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Sci Adv. 2015 Jun 5;1(5):e1500055. doi: 10.1126/sciadv.1500055. eCollection 2015 Jun.

Wear biomechanics in the slicing dentition of the giant horned dinosaur Triceratops.

Author information

1
Department of Biological Science, Florida State University, 319 Stadium Drive, Tallahassee, FL 32306-4295, USA.
2
Department of Mechanical Engineering, Lehigh University, 19 Memorial Drive West, Bethlehem, PA 18015, USA.
3
Department of Mechanical Engineering and Applied Mechanics, University of Pennsylvania, Philadelphia, PA 19104, USA.
4
Division of Paleontology, American Museum of Natural History, Central Park West at 79th Street, New York, NY 10024, USA.
5
Department of Mechanical and Aerospace Engineering, University of Florida, 328 Mechanical Engineering Building, Gainesville, FL 32611, USA.

Abstract

Herbivorous reptiles rarely evolve occluding dentitions that allow for the mastication (chewing) of plant matter. Conversely, most herbivorous mammals have occluding teeth with complex tissue architectures that self-wear to complex morphologies for orally processing plants. Dinosaurs stand out among reptiles in that several lineages acquired the capacity to masticate. In particular, the horned ceratopsian dinosaurs, among the most successful Late Cretaceous dinosaurian lineages, evolved slicing dentitions for the exploitation of tough, bulky plant matter. We show how Triceratops, a 9-m-long ceratopsian, and its relatives evolved teeth that wore during feeding to create fullers (recessed central regions on cutting blades) on the chewing surfaces. This unique morphology served to reduce friction during feeding. It was achieved through the evolution of a complex suite of osseous dental tissues rivaling the complexity of mammalian dentitions. Tribological (wear) properties of the tissues are preserved in ~66-million-year-old teeth, allowing the creation of a sophisticated three-dimensional biomechanical wear model that reveals how the complexes synergistically wore to create these implements. These findings, along with similar discoveries in hadrosaurids (duck-billed dinosaurs), suggest that tissue-mediated changes in dental morphology may have played a major role in the remarkable ecological diversification of these clades and perhaps other dinosaurian clades capable of mastication.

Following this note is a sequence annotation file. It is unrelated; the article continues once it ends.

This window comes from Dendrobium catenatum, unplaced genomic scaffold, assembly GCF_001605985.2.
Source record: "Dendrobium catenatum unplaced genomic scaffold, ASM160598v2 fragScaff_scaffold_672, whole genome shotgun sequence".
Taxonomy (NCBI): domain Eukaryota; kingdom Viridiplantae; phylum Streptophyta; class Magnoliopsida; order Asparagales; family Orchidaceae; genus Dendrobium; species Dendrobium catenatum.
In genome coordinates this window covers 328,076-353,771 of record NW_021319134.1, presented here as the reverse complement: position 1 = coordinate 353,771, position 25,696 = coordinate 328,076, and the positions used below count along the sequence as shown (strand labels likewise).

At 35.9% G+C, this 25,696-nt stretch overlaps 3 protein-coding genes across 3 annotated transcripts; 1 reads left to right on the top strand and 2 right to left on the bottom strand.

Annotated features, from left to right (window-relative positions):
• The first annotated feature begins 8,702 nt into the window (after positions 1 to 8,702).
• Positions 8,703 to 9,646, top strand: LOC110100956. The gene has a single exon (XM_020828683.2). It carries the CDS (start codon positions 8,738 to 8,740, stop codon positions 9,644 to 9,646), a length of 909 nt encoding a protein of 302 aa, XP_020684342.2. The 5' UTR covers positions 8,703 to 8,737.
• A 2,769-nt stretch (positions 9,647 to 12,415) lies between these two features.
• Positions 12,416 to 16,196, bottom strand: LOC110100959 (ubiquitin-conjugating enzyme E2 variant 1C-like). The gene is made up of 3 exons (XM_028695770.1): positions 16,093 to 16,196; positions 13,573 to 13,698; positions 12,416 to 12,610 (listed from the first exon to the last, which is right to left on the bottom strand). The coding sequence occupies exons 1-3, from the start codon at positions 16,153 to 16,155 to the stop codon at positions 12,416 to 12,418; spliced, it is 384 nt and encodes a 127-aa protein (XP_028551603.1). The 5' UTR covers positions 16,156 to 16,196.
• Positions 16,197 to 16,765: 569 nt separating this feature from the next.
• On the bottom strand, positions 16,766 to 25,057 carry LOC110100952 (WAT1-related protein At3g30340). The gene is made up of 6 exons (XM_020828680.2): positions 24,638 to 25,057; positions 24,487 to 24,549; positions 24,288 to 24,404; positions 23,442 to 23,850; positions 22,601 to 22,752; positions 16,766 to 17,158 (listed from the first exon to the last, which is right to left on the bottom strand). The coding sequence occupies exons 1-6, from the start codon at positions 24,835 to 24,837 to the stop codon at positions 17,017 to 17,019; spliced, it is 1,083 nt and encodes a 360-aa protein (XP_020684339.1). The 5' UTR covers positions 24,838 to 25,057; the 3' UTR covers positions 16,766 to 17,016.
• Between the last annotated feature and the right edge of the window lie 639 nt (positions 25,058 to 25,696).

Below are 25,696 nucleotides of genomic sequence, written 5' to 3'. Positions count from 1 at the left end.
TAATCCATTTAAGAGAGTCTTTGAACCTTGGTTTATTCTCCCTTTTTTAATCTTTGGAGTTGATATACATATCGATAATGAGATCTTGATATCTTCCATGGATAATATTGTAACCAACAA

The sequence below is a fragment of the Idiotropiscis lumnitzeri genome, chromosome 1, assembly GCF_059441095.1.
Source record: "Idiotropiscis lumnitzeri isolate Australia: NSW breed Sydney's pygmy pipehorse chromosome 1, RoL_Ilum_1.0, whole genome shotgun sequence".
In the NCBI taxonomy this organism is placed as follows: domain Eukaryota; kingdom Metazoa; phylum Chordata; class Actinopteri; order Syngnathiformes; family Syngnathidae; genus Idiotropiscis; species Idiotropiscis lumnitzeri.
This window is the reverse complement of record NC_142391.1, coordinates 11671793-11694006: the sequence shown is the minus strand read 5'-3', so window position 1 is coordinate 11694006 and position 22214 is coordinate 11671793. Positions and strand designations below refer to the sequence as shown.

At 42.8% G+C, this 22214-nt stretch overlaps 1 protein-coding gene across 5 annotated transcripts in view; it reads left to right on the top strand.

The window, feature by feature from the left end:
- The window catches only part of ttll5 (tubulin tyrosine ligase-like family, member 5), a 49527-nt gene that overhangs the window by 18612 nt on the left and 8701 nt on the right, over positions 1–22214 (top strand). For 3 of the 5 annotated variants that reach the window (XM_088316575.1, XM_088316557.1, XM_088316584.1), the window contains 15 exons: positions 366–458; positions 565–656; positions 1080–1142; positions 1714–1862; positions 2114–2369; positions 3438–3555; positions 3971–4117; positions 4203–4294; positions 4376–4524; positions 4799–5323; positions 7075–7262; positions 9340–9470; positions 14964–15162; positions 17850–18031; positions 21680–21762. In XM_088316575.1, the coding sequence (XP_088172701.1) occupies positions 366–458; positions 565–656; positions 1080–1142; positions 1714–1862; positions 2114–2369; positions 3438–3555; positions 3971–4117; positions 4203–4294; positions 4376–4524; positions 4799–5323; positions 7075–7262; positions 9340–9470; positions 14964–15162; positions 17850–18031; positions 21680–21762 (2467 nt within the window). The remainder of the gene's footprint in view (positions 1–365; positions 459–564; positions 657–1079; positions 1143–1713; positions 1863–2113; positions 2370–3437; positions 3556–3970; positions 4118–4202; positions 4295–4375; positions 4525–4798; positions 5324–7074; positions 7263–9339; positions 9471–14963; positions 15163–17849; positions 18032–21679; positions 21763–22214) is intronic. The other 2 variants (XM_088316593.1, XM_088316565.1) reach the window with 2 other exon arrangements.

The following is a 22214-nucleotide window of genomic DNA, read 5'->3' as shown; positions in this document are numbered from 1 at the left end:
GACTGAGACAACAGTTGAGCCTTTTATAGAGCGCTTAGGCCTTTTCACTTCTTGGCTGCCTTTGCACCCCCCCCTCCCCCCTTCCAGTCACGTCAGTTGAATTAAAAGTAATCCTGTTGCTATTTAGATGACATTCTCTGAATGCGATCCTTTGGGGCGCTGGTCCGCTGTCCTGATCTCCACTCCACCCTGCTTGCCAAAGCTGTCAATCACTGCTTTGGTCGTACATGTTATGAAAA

KEYWORDS:

Dinosauria; Evolution; Feeding; Material Properties; Paleontology; Tribology; Triceratops; Wear

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